The Federal Emergency Management Agency (FEMA), in coordination with the Federal Communications Commission (FCC), will conduct a nationwide test of the Emergency Alert System (EAS) and Wireless Emergency Alert (WEA) Sept. 20.

The WEA portion of the test commences at 1:18 p.m. and the EAS portion follows at 1:20 p.m. The test will assess the operational readiness of the infrastructure for distribution of a national message and determine whether technological improvements are needed. This is the first national WEA test message sent to WEA-compatible cell phones and the fourth EAS nationwide test sent via broadcast media.

The WEA test will be sent through IPAWS at 1:18 p.m. Cell towers will broadcast the WEA test for approximately 30 minutes. During this time, cell phones that are switched on and within range of an active cell tower should be capable of receiving the test message. FEMA will send one WEA message to mobile devices and because the WEA message is a presidential alert, users will not be able to opt out of receiving the message, even if they have deactivated alert notifications in their mobile devices. The WEA message will display on mobile devices as a presidential alert and will read:

"This is a test of the National Wireless Emergency Alert System. No action is needed."

The WEA system is used to warn the public about dangerous weather, missing children, and other critical situations through alerts on cell phones. It allows customers whose wireless provider participates in WEA and who own a WEA compatible wireless phone to receive geo-targeted alerts of imminent threats to safety in their area through unique tones and vibration. WEAs can be sent by state and local public safety officials, the National Weather Service, the National Center for Missing and Exploited Children, and the president of the United States. WEAs can be issued for three alert categories - imminent threat, AMBER, and presidential. WEAs look like text messages, but are designed to get your attention and alert you with a unique sound and vibration, both repeated twice. WEAs are no more than 90 characters, and will include the type and time of the alert, any action you should take, as well as the agency issuing the alert. WEAs are not affected by network congestion and will not disrupt texts, calls or data sessions that are in progress. Mobile users are not charged for receiving WEAs and there is no need to subscribe.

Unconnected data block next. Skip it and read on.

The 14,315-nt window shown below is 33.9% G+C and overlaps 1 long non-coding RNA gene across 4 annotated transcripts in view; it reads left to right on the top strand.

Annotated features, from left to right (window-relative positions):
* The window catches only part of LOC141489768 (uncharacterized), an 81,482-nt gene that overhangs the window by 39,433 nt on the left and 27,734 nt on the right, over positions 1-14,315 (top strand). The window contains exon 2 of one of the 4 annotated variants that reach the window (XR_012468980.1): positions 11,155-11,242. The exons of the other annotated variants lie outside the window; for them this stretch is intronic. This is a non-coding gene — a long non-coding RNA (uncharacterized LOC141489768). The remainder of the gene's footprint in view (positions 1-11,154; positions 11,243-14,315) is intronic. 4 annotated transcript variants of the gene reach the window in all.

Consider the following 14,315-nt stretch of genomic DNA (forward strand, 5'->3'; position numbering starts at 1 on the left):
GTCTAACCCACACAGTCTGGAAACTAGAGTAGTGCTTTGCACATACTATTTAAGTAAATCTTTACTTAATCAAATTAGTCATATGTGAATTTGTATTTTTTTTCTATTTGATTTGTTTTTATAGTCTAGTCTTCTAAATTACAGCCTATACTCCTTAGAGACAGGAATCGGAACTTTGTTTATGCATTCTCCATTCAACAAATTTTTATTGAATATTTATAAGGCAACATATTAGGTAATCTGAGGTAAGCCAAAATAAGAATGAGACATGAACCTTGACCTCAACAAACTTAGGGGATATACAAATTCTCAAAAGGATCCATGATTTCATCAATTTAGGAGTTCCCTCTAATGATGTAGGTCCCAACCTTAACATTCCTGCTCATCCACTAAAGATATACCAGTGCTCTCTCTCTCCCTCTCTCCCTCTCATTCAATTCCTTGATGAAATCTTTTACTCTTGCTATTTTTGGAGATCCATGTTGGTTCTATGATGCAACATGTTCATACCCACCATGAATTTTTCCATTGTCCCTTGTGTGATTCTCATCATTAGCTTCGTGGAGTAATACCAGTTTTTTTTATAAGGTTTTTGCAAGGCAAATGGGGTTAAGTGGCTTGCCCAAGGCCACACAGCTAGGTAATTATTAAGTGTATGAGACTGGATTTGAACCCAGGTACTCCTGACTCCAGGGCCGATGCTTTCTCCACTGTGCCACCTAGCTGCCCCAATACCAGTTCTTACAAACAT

The EAS test at 1:20 p.m. is scheduled to last approximately one minute and is made available to EAS participants including radio and television broadcasters, cable systems, satellite radio and television providers, and wireline video providers. The test message will be similar to regular monthly EAS test messages with which the public is familiar:

"This is a test of the National Emergency Alert System. This system was developed by broadcast and cable operators in voluntary cooperation with the Federal Emergency Management Agency, the Federal Communications Commission, and local authorities to keep you informed in the event of an emergency. If this had been an actual emergency an official message would have followed the tone alert you heard at the start of this message. A similar wireless emergency alert test message has been sent to all cell phones nationwide. Some cell phones will receive the message; others will not. No action is required."

Receiving preparedness tips and timely information about weather conditions or other emergency events can make all the difference in knowing when to take action to be safe. More information on the Integrated Public Alert and Warning System and Wireless Emergency Alerts is available at www.ready.gov/alerts.